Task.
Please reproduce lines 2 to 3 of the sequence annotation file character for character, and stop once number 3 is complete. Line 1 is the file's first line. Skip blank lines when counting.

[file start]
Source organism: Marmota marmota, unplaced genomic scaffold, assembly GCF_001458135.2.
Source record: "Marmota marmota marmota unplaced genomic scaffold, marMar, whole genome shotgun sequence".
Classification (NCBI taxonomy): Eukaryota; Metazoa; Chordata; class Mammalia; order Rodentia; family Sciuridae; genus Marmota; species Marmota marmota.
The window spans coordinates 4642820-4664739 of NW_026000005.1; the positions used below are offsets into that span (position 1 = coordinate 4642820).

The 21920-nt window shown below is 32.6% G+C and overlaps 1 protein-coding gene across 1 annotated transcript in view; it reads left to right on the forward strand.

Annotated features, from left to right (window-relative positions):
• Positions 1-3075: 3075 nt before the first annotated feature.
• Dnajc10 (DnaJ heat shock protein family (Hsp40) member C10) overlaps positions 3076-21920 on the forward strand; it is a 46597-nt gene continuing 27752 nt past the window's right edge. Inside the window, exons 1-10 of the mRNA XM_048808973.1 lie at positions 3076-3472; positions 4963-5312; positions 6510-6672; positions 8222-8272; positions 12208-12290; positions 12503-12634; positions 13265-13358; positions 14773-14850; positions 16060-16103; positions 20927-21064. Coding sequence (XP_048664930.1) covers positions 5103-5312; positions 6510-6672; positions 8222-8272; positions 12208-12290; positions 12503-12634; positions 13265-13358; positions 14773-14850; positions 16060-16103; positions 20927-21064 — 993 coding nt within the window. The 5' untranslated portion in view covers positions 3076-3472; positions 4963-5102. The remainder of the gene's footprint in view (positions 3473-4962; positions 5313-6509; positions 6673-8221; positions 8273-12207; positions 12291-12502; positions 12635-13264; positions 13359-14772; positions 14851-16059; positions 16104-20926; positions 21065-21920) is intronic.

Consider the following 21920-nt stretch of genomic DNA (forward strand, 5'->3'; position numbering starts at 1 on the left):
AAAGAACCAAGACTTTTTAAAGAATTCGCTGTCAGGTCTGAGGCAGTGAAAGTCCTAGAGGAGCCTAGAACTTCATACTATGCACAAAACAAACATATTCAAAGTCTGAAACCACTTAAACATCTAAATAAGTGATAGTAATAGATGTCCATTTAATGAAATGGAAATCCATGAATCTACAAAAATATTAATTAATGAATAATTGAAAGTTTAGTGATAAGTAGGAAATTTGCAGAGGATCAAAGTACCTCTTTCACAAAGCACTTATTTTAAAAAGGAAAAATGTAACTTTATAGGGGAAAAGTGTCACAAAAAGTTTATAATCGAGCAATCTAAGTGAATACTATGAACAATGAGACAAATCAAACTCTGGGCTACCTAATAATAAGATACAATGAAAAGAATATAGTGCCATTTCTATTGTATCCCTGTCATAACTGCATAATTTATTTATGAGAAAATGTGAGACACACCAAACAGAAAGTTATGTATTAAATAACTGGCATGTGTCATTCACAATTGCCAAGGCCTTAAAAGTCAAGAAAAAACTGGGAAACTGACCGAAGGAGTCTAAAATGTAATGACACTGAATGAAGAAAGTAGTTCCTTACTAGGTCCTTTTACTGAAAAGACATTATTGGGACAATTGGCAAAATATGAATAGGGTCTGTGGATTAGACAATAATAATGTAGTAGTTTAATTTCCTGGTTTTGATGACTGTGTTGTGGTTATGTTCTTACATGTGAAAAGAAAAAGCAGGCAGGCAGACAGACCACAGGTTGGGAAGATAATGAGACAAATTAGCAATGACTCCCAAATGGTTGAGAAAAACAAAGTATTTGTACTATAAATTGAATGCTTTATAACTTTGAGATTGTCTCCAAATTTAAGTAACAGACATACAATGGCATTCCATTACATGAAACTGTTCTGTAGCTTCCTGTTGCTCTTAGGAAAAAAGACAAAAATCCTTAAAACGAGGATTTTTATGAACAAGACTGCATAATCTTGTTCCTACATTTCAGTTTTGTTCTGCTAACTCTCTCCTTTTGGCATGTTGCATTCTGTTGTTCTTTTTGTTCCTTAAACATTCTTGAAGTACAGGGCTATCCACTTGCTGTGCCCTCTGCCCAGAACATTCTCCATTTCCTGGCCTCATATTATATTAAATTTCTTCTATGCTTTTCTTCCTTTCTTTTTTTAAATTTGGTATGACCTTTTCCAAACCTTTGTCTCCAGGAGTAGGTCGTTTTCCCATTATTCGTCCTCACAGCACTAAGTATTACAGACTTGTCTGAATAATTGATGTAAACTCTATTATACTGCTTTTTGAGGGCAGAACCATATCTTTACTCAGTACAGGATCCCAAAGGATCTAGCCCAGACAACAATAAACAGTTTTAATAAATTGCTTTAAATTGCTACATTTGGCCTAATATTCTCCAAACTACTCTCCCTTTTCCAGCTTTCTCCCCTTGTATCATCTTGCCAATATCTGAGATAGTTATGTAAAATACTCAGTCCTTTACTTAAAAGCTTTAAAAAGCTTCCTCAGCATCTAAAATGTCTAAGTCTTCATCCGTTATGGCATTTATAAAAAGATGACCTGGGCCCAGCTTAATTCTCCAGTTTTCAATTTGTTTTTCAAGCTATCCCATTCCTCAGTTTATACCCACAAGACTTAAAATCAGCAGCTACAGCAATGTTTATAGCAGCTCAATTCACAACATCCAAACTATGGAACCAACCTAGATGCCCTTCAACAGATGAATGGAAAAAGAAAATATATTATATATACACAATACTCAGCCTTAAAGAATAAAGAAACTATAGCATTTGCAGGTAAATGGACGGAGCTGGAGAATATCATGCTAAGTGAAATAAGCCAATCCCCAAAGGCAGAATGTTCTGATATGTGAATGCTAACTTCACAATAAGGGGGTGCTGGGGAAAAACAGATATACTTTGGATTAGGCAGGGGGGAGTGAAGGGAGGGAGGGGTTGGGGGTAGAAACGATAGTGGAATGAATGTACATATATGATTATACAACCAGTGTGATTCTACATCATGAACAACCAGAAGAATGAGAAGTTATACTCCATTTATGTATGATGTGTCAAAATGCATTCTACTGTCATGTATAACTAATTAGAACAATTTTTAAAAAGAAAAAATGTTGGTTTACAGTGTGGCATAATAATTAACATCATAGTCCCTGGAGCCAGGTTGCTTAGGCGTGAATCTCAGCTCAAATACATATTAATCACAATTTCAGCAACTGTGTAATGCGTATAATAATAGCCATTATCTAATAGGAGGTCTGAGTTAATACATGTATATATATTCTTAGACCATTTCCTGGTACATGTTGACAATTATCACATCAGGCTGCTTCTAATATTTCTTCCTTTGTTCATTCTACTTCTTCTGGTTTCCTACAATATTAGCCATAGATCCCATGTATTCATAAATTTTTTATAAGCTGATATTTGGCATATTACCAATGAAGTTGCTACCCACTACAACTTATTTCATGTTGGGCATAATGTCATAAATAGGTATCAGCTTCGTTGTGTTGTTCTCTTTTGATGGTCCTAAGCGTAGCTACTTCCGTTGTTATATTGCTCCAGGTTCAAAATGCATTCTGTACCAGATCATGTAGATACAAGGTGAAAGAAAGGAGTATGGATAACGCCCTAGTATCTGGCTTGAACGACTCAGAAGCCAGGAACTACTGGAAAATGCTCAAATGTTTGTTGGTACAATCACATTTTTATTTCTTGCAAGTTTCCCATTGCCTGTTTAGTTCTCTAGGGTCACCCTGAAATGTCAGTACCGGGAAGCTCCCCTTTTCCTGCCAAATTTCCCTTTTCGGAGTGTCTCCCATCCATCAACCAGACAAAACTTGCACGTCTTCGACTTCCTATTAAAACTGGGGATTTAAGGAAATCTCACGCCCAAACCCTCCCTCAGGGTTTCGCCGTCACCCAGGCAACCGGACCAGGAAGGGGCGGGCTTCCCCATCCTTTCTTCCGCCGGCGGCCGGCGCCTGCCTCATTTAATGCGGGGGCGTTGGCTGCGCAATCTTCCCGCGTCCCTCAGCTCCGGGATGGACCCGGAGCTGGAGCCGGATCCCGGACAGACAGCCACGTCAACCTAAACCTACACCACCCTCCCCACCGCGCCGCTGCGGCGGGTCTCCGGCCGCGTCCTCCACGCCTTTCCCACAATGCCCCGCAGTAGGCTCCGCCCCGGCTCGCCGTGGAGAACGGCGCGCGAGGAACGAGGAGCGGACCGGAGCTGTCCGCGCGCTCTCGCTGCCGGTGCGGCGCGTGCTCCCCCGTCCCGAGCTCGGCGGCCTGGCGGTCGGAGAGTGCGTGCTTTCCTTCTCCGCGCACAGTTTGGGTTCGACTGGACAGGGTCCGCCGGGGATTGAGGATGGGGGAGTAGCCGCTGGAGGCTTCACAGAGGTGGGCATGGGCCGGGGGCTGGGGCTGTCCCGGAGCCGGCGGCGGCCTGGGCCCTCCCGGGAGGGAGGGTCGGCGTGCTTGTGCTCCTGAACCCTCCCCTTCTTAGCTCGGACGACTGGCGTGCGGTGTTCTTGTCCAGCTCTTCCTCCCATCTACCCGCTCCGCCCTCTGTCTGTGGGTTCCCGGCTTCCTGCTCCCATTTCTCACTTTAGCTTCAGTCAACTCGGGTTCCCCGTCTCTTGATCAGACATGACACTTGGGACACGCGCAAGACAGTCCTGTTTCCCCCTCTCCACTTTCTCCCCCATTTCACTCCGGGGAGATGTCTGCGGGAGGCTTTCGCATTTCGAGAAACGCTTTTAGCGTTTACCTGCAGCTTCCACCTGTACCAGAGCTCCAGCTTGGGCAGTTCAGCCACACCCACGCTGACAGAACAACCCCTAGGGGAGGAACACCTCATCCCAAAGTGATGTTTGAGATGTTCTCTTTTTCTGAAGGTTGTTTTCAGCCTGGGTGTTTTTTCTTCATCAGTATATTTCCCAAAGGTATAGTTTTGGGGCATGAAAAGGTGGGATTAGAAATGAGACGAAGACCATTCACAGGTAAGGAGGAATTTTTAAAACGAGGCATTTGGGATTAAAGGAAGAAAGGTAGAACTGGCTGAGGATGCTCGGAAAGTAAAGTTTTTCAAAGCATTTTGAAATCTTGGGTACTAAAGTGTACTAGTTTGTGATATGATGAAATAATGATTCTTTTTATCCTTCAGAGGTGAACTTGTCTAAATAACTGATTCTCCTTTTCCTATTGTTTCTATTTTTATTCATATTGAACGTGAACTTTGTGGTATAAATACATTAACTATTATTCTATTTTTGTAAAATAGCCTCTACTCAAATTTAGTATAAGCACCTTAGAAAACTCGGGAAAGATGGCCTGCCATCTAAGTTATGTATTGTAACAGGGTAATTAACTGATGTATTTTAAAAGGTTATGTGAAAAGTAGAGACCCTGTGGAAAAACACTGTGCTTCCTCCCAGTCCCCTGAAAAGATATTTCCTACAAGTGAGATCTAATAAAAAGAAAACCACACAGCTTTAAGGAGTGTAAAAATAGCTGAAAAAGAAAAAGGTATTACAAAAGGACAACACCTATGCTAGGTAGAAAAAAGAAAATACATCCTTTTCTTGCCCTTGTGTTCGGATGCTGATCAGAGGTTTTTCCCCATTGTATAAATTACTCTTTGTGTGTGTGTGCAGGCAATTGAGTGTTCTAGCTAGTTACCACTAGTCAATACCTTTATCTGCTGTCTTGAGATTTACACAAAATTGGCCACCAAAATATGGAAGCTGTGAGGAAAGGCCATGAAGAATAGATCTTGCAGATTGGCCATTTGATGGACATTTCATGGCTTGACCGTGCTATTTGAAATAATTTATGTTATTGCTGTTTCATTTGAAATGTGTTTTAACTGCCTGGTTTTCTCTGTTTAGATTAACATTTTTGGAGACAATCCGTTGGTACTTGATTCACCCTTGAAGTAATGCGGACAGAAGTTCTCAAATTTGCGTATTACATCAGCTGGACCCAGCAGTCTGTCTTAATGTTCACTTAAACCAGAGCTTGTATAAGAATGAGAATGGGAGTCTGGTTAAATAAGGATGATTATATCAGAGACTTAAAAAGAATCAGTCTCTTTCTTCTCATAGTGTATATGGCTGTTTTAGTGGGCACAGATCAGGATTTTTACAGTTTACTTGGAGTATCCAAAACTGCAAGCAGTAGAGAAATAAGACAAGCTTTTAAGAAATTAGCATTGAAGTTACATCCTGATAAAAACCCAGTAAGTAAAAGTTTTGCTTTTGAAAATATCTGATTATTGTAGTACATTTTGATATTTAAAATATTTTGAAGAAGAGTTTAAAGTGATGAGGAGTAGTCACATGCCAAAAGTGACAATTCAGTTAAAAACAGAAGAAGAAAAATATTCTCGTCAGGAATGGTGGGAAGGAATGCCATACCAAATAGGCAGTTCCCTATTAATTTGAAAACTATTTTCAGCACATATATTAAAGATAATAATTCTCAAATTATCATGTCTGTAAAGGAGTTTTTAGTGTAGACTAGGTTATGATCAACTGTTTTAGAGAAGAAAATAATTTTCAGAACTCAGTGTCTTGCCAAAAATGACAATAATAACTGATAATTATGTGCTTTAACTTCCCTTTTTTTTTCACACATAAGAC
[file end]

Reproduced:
Source record: "Marmota marmota marmota unplaced genomic scaffold, marMar, whole genome shotgun sequence".
Classification (NCBI taxonomy): Eukaryota; Metazoa; Chordata; class Mammalia; order Rodentia; family Sciuridae; genus Marmota; species Marmota marmota.